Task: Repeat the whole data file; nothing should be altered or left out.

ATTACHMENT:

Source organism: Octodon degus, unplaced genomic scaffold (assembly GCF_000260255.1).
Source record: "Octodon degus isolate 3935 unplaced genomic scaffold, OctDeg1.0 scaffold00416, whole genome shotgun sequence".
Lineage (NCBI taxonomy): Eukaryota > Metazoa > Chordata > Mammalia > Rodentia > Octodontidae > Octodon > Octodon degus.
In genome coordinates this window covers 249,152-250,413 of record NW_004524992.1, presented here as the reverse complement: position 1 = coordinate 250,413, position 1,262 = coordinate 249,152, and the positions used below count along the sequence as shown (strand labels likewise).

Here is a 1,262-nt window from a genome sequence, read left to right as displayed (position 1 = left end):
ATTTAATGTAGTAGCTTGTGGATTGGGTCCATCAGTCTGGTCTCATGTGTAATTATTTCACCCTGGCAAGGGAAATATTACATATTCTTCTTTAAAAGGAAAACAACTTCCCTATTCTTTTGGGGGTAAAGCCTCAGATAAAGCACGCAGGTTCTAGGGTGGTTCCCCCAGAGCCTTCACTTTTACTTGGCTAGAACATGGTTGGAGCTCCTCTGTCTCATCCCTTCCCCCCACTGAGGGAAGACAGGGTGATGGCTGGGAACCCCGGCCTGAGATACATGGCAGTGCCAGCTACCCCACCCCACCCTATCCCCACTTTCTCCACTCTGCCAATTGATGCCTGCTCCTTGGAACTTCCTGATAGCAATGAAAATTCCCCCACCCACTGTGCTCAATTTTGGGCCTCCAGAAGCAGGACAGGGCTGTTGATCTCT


Source organism: Octodon degus, unplaced genomic scaffold (assembly GCF_000260255.1).
Source record: "Octodon degus isolate 3935 unplaced genomic scaffold, OctDeg1.0 scaffold00416, whole genome shotgun sequence".
Lineage (NCBI taxonomy): Eukaryota > Metazoa > Chordata > Mammalia > Rodentia > Octodontidae > Octodon > Octodon degus.
In genome coordinates this window covers 249,152-250,413 of record NW_004524992.1, presented here as the reverse complement: position 1 = coordinate 250,413, position 1,262 = coordinate 249,152, and the positions used below count along the sequence as shown (strand labels likewise).

Here is a 1,262-nt window from a genome sequence, read left to right as displayed (position 1 = left end):
ATTTAATGTAGTAGCTTGTGGATTGGGTCCATCAGTCTGGTCTCATGTGTAATTATTTCACCCTGGCAAGGGAAATATTACATATTCTTCTTTAAAAGGAAAACAACTTCCCTATTCTTTTGGGGGTAAAGCCTCAGATAAAGCACGCAGGTTCTAGGGTGGTTCCCCCAGAGCCTTCACTTTTACTTGGCTAGAACATGGTTGGAGCTCCTCTGTCTCATCCCTTCCCCCCACTGAGGGAAGACAGGGTGATGGCTGGGAACCCCGGCCTGAGATACATGGCAGTGCCAGCTACCCCACCCCACCCTATCCCCACTTTCTCCACTCTGCCAATTGATGCCTGCTCCTTGGAACTTCCTGATAGCAATGAAAATTCCCCCACCCACTGTGCTCAATTTTGGGCCTCCAGAAGCAGGACAGGGCTGTTGATCTCT